So she bought it. She took it home to him. He went nuts. And, even though he couldn’t read it well, he started asking questions. He had to know what was in those word balloons. So he started asking his mom, “What is this word? What does this say?” And she said before I knew it, he was reading not only your comics, but he wanted to read actual books, and now he’s getting As and Bs in school.
And that just blew me away, because I realized that—not in every case, but at least one case—that the work that I am doing goes just beyond entertaining people, but in some cases, actually changes their lives.
Now, I know that’s a bold statement, and I don’t want to say that my work is so important it’s changing people’s lives, but I have a first-hand account where that did happen. Who knows what this kid’s life might have been like if he’d never really learned to read? And now, because of reading a Simpsons comic book that I had something to do with, he is reading and getting As and Bs, and who knows what he’ll go on to become because of that.
And there’s a whole wealth of worlds and lives and choices now available to him.
Yeah, and that’s really cool.
It doesn’t get much better than that, my friend.
No, it doesn’t, at all.
There’s one other story that I’d like to share, and while it’s not really directly related to the comics,
Here in Los Angeles there’s a halfway house for teenage prostitutes who’ve been taken off the street. They’re housed in this place where they also have schooling, and the people who run this place try to rehabilitate them. And there’s a guy here at Bongo, Bob Zaugh, who’s our operations manager, who asked me if I would come and speak to these kids one night.
I was a little nervous, because I didn’t know what to expect, because I know these are kind of tough kids who’ve been living on the street and have a whole lot of problems. And I thought, “Well, yeah, I’m willing to go and talk to them and give them a little art demonstration. I don’t know how much they’ll get out of it, but I’m willing to do it.”
So I went and did it. And I basically did a demonstration of how we draw the Simpsons, and we passed out comic books. We also gave the kids some paper and pencils, and I sort of tutored them; during the drawing demonstration that I had done, I went around to all these desks and gave them pointers, and gave them encouragement.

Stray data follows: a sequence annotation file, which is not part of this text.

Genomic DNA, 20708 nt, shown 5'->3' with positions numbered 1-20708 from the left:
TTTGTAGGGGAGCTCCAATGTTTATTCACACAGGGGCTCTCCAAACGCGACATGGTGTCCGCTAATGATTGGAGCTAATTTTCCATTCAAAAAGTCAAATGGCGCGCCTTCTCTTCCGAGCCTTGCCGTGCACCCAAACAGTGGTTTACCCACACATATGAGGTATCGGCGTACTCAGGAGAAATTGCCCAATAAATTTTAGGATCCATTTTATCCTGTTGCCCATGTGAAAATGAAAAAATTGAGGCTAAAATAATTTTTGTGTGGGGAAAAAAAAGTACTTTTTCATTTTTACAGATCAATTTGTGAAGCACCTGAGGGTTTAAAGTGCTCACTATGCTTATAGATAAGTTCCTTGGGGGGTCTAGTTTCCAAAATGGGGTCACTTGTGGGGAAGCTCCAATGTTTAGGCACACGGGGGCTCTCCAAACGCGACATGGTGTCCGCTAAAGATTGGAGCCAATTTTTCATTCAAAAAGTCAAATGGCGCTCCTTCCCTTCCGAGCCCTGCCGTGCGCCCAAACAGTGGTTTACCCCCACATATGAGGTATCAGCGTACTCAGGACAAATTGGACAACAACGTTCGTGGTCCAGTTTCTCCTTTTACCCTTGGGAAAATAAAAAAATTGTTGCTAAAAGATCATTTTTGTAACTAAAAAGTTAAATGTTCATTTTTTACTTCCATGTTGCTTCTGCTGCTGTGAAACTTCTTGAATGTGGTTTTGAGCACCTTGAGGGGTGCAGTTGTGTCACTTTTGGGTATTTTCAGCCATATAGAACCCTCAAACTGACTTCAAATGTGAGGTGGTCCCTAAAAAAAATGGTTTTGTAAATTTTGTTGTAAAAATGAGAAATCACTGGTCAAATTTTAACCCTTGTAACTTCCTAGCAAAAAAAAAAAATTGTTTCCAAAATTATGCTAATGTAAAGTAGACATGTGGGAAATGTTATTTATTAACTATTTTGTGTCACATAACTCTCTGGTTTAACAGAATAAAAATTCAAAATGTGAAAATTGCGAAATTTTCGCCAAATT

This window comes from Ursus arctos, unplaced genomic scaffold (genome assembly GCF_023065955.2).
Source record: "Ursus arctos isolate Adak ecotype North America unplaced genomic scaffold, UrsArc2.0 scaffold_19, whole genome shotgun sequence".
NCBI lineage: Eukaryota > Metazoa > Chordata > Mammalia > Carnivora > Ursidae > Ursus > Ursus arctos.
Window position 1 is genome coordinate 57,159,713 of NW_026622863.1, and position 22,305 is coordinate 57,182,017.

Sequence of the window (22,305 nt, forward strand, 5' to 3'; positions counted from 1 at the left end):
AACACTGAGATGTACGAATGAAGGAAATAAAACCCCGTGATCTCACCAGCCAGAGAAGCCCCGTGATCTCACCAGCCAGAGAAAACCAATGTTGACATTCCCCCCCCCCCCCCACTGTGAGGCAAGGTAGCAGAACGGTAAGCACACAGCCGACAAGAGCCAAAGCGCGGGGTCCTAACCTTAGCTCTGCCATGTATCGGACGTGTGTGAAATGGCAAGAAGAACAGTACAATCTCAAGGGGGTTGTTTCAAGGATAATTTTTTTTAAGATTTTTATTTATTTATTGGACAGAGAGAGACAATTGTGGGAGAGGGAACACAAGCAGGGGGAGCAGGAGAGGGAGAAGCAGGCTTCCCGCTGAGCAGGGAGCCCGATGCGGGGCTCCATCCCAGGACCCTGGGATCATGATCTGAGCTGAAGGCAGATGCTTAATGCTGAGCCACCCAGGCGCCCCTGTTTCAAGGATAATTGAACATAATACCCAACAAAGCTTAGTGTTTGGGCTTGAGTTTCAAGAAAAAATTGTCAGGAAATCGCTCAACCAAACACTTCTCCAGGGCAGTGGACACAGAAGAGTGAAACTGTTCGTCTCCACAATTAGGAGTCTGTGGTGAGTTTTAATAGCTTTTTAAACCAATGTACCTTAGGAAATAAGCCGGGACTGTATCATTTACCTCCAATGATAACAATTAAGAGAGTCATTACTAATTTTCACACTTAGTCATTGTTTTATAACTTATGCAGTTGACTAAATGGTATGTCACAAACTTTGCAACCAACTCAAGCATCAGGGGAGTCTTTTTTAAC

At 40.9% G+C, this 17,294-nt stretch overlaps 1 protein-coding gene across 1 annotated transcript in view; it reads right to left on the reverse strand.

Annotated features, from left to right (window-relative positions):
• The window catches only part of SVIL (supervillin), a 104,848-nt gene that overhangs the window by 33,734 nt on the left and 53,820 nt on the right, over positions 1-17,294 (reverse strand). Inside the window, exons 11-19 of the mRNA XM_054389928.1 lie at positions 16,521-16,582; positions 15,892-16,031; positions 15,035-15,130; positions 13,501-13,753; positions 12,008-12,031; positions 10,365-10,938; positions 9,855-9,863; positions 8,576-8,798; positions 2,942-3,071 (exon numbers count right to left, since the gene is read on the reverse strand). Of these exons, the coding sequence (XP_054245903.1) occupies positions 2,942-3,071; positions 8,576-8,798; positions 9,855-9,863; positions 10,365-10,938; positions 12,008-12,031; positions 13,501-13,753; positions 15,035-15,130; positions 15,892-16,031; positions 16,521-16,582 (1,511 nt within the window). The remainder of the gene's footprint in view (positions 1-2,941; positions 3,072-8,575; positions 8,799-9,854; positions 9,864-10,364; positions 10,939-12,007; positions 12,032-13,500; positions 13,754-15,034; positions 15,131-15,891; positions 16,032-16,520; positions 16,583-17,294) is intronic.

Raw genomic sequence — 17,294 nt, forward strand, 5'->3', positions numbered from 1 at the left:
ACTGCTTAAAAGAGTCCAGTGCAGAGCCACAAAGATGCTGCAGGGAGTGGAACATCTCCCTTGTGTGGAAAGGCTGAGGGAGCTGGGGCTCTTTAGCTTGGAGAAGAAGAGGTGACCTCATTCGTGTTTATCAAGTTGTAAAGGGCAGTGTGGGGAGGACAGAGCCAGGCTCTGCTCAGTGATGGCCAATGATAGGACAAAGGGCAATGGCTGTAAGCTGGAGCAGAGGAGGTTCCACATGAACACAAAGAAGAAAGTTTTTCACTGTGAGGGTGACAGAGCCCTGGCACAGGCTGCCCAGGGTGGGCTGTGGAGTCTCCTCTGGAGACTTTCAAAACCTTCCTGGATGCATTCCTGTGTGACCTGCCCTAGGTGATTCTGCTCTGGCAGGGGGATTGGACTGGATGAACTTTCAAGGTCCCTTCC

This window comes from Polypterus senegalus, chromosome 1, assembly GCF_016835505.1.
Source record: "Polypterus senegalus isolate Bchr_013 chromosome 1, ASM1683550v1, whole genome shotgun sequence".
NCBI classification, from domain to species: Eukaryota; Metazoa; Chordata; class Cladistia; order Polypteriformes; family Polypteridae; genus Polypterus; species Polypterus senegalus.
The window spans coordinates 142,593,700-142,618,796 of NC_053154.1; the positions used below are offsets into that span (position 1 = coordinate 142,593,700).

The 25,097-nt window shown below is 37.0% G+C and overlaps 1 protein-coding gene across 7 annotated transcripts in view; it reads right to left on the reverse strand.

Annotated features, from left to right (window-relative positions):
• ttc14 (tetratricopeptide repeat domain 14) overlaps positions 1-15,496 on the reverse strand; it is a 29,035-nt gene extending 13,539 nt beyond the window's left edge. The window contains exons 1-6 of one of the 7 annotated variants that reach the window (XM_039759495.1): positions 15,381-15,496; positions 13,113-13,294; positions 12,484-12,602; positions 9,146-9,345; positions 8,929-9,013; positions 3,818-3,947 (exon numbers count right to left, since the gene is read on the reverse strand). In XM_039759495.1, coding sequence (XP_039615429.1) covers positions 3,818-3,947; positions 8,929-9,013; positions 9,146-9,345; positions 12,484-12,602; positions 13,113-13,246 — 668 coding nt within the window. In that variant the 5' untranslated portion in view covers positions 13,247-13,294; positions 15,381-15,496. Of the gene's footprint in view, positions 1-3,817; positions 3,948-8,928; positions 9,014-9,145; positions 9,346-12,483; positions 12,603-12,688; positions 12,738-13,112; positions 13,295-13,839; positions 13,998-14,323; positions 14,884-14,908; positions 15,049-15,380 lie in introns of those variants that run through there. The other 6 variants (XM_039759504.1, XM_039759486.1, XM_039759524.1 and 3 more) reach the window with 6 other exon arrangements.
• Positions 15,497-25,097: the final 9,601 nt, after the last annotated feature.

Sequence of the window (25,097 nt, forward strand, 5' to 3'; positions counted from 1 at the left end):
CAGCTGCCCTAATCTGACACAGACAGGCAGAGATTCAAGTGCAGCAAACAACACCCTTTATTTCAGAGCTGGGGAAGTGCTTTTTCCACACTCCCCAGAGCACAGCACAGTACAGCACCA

And I went away from that feeling like, “Well, that went OK. Hope the kids got something out of it,” but didn’t really know exactly what.
A couple years later, Bob Zaugh came into the office one day and said, “Hey, I was talking to my friend who runs that halfway house, and I just thought you might like to know she told me that one of the kids you spoke to that night just got accepted into Otis Design School, and got a full scholarship. And she said that the reason that she decided to pursue art was because of your encouragement that night.”
I was in tears. I was like, “Are you kidding me?” This was a teenage prostitute. Who knows if she even would have lived? She was probably on drugs, and who know what else was going wrong in her life, but she didn’t have much hope at all. And then, just because of a few words of encouragement—“Yeah, you’ve got some talent! You should pursue that,” I’m not really sure what I said to her—she decided she wanted to be an artist and pursued it, worked on her drawing, and then ended up getting a scholarship to an art college.
It’s like, “Wow!” you know?
If you’d written that as a story, a lot of folks would look at it and say, “Nope, it can’t end that way. It’s just unrealistic.”
That’s an amazing story, Bill, seriously.
I look for stuff like that now. I realize that, for the most part, what we do is disposable entertainment—and there’s nothing wrong with that. I think it’s important to make people laugh, and keep people entertained. We all need that. We all need that escape from everyday reality, where we just want to read a good story and have a good laugh, or have a good cry, or whatever.
So, entertainment is important. But when you can go beyond it, and actually do something that you know changes somebody’s life, it’s just the best.
So I look for opportunities like that now. That’s part of why I do the Bowling for Boobies thing. Because, for me, the fundraising part is fun; I really enjoy doing it. But who knows how people’s lives are changed from getting a check for a couple thousand dollars at this time when they most need it?